In Naples, Christmas is the celebration of family and, above all, culinary delicacies. In South Italy and especially in Napoli the traditional Christmas menu has a great importance.
Traditionally, people are not allowed to eat meat on December 24. The traditional dinner, Christmas Eve dinner (Cena della Vigilia or Cenone di Natale) in Naples consists of spaghetti e vongole (spaghetti with clams), Capitone e Baccalà fritto (fried eel and dried cod), Insalata di rinforzo with marinated vegetables and cauliflower, and for dessert roccocò (a pastry with almonds), paste reali, susamielli, and mustacciuoli.
Following dinner, many families visit the midnight mass at church. The Jesus figurine isn’t placed in the traditional Christmas crib until the night from December 24 to December 25.
In the early afternoon on December 25, the most important Christmas day, people have the so-called Pranzo di Natale (Christmas meal).The Neapolitan Christmas menu starts with Minestra maritata (chicken soup with vegetables), followed by a pasta dish like, for example, Maccheroni al ragout, Canelloni, or Tortellini. The Minestra is a typical Neapolitan Christmas meal.
The second main dish is the cooked chicken, which was used to prepare the soup. Contorno is Broccoli di Natale, a kind of leafy broccoli, which you can only find at the Gulf of Naples.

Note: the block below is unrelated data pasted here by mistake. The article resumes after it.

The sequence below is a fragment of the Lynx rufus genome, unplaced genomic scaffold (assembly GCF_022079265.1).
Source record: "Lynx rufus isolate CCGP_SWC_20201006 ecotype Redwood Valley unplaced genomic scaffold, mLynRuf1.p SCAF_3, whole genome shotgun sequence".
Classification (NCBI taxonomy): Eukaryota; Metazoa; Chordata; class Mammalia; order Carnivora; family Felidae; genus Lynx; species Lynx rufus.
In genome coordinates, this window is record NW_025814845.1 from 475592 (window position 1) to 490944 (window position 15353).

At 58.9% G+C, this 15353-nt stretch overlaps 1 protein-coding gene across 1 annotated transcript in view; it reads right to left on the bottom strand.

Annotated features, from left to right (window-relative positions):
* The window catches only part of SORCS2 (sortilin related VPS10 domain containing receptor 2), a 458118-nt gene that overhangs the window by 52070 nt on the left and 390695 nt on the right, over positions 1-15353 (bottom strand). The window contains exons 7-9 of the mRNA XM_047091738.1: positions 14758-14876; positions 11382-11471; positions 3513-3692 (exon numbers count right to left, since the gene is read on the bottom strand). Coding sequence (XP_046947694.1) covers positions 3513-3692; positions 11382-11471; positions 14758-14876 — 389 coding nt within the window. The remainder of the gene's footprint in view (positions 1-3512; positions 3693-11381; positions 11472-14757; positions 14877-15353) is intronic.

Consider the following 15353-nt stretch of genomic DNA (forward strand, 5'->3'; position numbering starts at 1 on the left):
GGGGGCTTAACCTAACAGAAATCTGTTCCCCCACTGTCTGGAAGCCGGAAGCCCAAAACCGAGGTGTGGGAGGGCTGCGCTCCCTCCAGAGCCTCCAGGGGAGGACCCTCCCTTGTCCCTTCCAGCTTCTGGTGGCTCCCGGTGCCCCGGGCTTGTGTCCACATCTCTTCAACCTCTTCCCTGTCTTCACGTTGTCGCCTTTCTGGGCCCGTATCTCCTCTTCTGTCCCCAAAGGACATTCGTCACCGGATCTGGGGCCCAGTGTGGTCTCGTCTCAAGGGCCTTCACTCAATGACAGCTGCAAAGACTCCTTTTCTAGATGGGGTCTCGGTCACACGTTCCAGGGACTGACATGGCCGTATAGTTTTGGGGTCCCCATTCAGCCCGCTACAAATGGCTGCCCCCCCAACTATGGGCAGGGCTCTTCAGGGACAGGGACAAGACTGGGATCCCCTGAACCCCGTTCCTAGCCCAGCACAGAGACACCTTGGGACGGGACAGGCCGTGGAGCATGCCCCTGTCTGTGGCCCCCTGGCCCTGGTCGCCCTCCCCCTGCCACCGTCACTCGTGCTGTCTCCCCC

For dessert, people enjoy Struffoli, a colourfully decorated pastry made from many small fried dough balls, accompanied by a glass of liqueur like Limoncello.
In the evening, people celebrate the end of the day with Spumante and a piece of Panettone or Pandoro. Panettone isn’t a typical Neapolitan Christmas pastry; it is from the North of Italy, but all its varieties (for example, with almonds or filled with chocolate) are very popular in Naples as well.
After the meal, it is time to open the presents
In the days before Christmas, they have been placed under the tree one by one, which is especially exciting for the children. The presents are brought by Babbo Natale, Father Christmas. It wasn’t so long ago, however, that the presents were brought on January 6 by Befana. Befana is an old, ugly woman on a broom who, till today, fills the children’s socks with candy or (edible) coal in the night of January 6.
There is no specific Christmas meal on December 26 (Prima festa), but people cook big meals all the same. Following a pasta dish is fish or meat, and, like the previous day, people have Contorni (broccoli and Insalata di rinforzo) as well as the desserts Struffoli and Roccoco.